2. Among social safety net programs, those that automatically expand in times of economic hardship are most likely to provide significant support to communities in transition.

These benefits programs, known as automatic stabilizers, can contribute to fairness for fossil fuel–dependent communities by acting swiftly to smooth consumption and improve economic stability in the face of energy-related economic shocks. There may also be opportunities to strengthen these policies to be more responsive to regionally concentrated economic shocks or to waive stringent eligibility criteria that may limit accessibility for fossil fuel communities.

3. Social safety net programs with strict eligibility requirements are less likely to support workers in transition. Reforms to expand access and utilization can maximize benefits for fossil fuel communities.

Since many federal social safety net programs are means-tested (meaning they assess eligibility based on income or financial status) or require individuals or states to opt in, access is limited by stringent eligibility requirements, state political choices, lack of public awareness or other barriers. Policy that expands federal benefits eligibility, access, and utilization could contribute to fairness for workers in the transition to a clean economy.

Social safety net policies that are means-tested also may be less directly applicable to miners and utility workers, who tend to have above-average incomes — though they may apply to other workers and community members who are indirectly affected by fossil fuel divestment. 

4. Despite the importance of broad-based social safety net programs in the U.S., our review suggests that these existing policies cannot address all the needs of fossil fuel communities.

Additional, targeted policies will likely play a significant role in ensuring fairness for these communities, because they can be deployed in direct response to the specific needs of fossil fuel–producing regions facing economic contraction.

Still, existing social safety net programs can offer immediate albeit temporary relief, while policymakers implement more targeted approaches, which often get held up by the political process.

5. Industry-specific pension and health benefits can contribute to individual well-being and community economic stability. 

With more than $1 billion in authorized transfers to coal pension and health benefits alone in 2020, federally supported programs for coal workers make up the lion’s share of targeted federal support to fossil fuel communities today. However, programs that depend on revenue from fossil fuel production will become unsustainable as the industry declines. Policymakers who hope to preserve these benefits should consider decoupling their funding from rates of fossil fuel production and reforming company bankruptcy processes.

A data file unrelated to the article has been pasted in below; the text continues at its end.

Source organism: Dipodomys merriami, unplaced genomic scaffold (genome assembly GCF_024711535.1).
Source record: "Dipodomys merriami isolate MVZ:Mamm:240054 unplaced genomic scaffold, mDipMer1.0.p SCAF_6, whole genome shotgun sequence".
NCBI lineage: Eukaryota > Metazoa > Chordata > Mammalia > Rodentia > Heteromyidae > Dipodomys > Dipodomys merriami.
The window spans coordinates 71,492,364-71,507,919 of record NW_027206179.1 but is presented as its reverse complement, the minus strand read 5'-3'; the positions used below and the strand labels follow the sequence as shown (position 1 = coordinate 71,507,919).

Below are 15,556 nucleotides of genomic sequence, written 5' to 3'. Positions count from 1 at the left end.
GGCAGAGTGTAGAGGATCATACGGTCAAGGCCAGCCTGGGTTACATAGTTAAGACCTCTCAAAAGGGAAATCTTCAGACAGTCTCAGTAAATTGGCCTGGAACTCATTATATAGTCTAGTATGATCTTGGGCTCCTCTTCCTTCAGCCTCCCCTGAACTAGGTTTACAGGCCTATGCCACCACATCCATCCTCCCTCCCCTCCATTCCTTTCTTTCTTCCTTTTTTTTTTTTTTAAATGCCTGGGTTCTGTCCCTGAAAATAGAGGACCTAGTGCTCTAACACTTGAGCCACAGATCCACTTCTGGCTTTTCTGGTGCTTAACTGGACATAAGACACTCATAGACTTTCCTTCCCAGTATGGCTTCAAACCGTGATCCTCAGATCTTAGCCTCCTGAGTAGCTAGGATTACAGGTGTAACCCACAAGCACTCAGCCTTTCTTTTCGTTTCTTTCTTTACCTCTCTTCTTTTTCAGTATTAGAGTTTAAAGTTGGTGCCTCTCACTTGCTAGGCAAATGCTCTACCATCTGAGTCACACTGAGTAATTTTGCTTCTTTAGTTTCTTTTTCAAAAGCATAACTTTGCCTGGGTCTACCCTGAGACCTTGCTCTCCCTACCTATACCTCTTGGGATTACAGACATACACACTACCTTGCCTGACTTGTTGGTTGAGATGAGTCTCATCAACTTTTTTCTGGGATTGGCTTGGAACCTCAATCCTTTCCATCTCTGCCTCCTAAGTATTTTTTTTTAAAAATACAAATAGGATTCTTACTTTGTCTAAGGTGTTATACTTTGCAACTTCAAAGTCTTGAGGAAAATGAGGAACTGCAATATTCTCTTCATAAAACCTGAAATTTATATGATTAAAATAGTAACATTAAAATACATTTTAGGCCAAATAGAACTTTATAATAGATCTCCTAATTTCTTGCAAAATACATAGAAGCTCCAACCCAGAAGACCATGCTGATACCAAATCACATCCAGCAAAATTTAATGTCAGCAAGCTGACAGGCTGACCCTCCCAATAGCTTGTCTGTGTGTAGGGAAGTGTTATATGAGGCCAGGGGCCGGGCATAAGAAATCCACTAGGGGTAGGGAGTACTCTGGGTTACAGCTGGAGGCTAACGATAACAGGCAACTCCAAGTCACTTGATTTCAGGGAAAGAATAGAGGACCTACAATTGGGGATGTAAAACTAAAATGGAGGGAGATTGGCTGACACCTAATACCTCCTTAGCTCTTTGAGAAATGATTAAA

Other industry-specific programs may provide a helpful model to support workers and communities in transition. One promising model is the Veterans Health Administration (VHA), which offers health care to a specific group of workers that share some characteristics with fossil fuel workers, including high occupational risk hazards, high rates of disability and large numbers of workers facing transition.

What’s next?

Public benefits programs cannot on their own act as a replacement for employment, economic activity or work-based benefits for communities reliant on the fossil fuel economy. However, they can buffer against deep economic shocks, provide a temporary bridge to new job opportunities, and serve as a complement to more targeted policies. We explore those more targeted approaches in our recent reports on federal economic development policies and investment in environmental remediation and infrastructure. Over the coming months, we will publish additional reports, blogs and materials in this series to address other key policy mechanisms, including investments in workforce development programs and labor standards, and explore case studies of communities in transition.

Read the full public benefits report here.

Learn more about the full series on ensuring fairness for fossil fuel workers and communities here.

This entry was posted in Energy, Jobs. Bookmark the permalink. Both comments and trackbacks are currently closed.

One Comment

  1. Posted November 14, 2020 at 3:08 am | Permalink

    While we don’t have a clue about the birthplaces of this occasion, we are absolutely committing to celebrate! As adaptable and interesting as it is flavorful, there are countless reasons and approaches to praise our number one normal sugar, and today we are sharing five of our top choices.
    health food shop